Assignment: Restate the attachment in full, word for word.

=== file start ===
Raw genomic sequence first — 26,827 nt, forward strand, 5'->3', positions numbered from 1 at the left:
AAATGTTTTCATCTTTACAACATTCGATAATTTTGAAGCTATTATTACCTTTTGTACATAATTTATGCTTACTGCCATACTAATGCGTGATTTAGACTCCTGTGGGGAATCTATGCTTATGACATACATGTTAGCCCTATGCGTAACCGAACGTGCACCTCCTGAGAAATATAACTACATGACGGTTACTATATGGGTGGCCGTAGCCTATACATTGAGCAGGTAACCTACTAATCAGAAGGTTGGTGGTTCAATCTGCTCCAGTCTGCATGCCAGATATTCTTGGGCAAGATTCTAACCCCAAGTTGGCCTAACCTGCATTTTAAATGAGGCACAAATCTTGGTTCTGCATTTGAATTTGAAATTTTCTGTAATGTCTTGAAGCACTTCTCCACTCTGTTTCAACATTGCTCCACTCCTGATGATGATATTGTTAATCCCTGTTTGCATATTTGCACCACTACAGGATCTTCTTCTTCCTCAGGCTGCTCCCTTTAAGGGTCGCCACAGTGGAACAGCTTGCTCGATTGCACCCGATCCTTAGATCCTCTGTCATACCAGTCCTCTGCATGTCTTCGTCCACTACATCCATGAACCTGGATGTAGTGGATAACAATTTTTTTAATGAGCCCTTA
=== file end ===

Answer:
Raw genomic sequence first — 26,827 nt, forward strand, 5'->3', positions numbered from 1 at the left:
AAATGTTTTCATCTTTACAACATTCGATAATTTTGAAGCTATTATTACCTTTTGTACATAATTTATGCTTACTGCCATACTAATGCGTGATTTAGACTCCTGTGGGGAATCTATGCTTATGACATACATGTTAGCCCTATGCGTAACCGAACGTGCACCTCCTGAGAAATATAACTACATGACGGTTACTATATGGGTGGCCGTAGCCTATACATTGAGCAGGTAACCTACTAATCAGAAGGTTGGTGGTTCAATCTGCTCCAGTCTGCATGCCAGATATTCTTGGGCAAGATTCTAACCCCAAGTTGGCCTAACCTGCATTTTAAATGAGGCACAAATCTTGGTTCTGCATTTGAATTTGAAATTTTCTGTAATGTCTTGAAGCACTTCTCCACTCTGTTTCAACATTGCTCCACTCCTGATGATGATATTGTTAATCCCTGTTTGCATATTTGCACCACTACAGGATCTTCTTCTTCCTCAGGCTGCTCCCTTTAAGGGTCGCCACAGTGGAACAGCTTGCTCGATTGCACCCGATCCTTAGATCCTCTGTCATACCAGTCCTCTGCATGTCTTCGTCCACTACATCCATGAACCTGGATGTAGTGGATAACAATTTTTTTAATGAGCCCTTA